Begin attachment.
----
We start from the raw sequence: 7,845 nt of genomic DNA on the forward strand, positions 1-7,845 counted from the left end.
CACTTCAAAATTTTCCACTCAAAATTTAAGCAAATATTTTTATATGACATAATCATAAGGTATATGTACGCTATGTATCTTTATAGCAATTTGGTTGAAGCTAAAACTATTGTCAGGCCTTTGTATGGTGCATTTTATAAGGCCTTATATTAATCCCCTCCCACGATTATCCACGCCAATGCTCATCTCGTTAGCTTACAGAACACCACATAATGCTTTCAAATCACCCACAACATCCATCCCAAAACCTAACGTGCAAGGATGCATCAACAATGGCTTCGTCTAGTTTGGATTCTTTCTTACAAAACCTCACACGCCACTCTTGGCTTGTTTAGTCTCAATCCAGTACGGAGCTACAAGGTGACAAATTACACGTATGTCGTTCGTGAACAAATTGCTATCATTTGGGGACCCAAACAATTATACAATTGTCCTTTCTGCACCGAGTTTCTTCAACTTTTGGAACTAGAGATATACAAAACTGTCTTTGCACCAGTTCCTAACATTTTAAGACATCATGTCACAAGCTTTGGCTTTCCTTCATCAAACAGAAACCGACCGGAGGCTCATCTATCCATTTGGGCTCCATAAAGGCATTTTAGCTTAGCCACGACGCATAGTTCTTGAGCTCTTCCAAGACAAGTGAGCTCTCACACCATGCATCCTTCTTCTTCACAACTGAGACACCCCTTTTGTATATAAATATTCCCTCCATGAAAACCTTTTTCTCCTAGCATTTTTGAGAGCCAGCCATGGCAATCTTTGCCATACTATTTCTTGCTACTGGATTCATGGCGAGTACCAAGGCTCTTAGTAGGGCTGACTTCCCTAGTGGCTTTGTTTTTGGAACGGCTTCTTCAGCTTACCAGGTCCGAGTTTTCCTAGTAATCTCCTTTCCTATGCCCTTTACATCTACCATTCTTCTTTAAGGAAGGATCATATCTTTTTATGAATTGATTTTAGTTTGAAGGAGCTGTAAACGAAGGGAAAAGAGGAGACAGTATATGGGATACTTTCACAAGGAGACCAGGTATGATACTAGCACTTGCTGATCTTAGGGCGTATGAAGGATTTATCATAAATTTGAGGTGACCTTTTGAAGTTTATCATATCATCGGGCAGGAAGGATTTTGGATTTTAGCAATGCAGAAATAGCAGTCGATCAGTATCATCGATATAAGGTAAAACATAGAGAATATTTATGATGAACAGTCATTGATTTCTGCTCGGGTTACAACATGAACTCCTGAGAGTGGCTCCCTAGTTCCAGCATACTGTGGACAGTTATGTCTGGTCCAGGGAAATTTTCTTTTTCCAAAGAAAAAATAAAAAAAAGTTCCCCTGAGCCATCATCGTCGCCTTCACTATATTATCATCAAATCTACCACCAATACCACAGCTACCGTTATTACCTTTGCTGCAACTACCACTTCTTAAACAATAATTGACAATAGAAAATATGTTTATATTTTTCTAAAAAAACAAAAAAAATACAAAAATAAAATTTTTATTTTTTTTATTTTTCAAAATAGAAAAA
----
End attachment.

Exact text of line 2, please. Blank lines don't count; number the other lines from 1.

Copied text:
CACTTCAAAATTTTCCACTCAAAATTTAAGCAAATATTTTTATATGACATAATCATAAGGTATATGTACGCTATGTATCTTTATAGCAATTTGGTTGAAGCTAAAACTATTGTCAGGCCTTTGTATGGTGCATTTTATAAGGCCTTATATTAATCCCCTCCCACGATTATCCACGCCAATGCTCATCTCGTTAGCTTACAGAACACCACATAATGCTTTCAAATCACCCACAACATCCATCCCAAAACCTAACGTGCAAGGATGCATCAACAATGGCTTCGTCTAGTTTGGATTCTTTCTTACAAAACCTCACACGCCACTCTTGGCTTGTTTAGTCTCAATCCAGTACGGAGCTACAAGGTGACAAATTACACGTATGTCGTTCGTGAACAAATTGCTATCATTTGGGGACCCAAACAATTATACAATTGTCCTTTCTGCACCGAGTTTCTTCAACTTTTGGAACTAGAGATATACAAAACTGTCTTTGCACCAGTTCCTAACATTTTAAGACATCATGTCACAAGCTTTGGCTTTCCTTCATCAAACAGAAACCGACCGGAGGCTCATCTATCCATTTGGGCTCCATAAAGGCATTTTAGCTTAGCCACGACGCATAGTTCTTGAGCTCTTCCAAGACAAGTGAGCTCTCACACCATGCATCCTTCTTCTTCACAACTGAGACACCCCTTTTGTATATAAATATTCCCTCCATGAAAACCTTTTTCTCCTAGCATTTTTGAGAGCCAGCCATGGCAATCTTTGCCATACTATTTCTTGCTACTGGATTCATGGCGAGTACCAAGGCTCTTAGTAGGGCTGACTTCCCTAGTGGCTTTGTTTTTGGAACGGCTTCTTCAGCTTACCAGGTCCGAGTTTTCCTAGTAATCTCCTTTCCTATGCCCTTTACATCTACCATTCTTCTTTAAGGAAGGATCATATCTTTTTATGAATTGATTTTAGTTTGAAGGAGCTGTAAACGAAGGGAAAAGAGGAGACAGTATATGGGATACTTTCACAAGGAGACCAGGTATGATACTAGCACTTGCTGATCTTAGGGCGTATGAAGGATTTATCATAAATTTGAGGTGACCTTTTGAAGTTTATCATATCATCGGGCAGGAAGGATTTTGGATTTTAGCAATGCAGAAATAGCAGTCGATCAGTATCATCGATATAAGGTAAAACATAGAGAATATTTATGATGAACAGTCATTGATTTCTGCTCGGGTTACAACATGAACTCCTGAGAGTGGCTCCCTAGTTCCAGCATACTGTGGACAGTTATGTCTGGTCCAGGGAAATTTTCTTTTTCCAAAGAAAAAATAAAAAAAAGTTCCCCTGAGCCATCATCGTCGCCTTCACTATATTATCATCAAATCTACCACCAATACCACAGCTACCGTTATTACCTTTGCTGCAACTACCACTTCTTAAACAATAATTGACAATAGAAAATATGTTTATATTTTTCTAAAAAAACAAAAAAAATACAAAAATAAAATTTTTATTTTTTTTATTTTTCAAAATAGAAAAA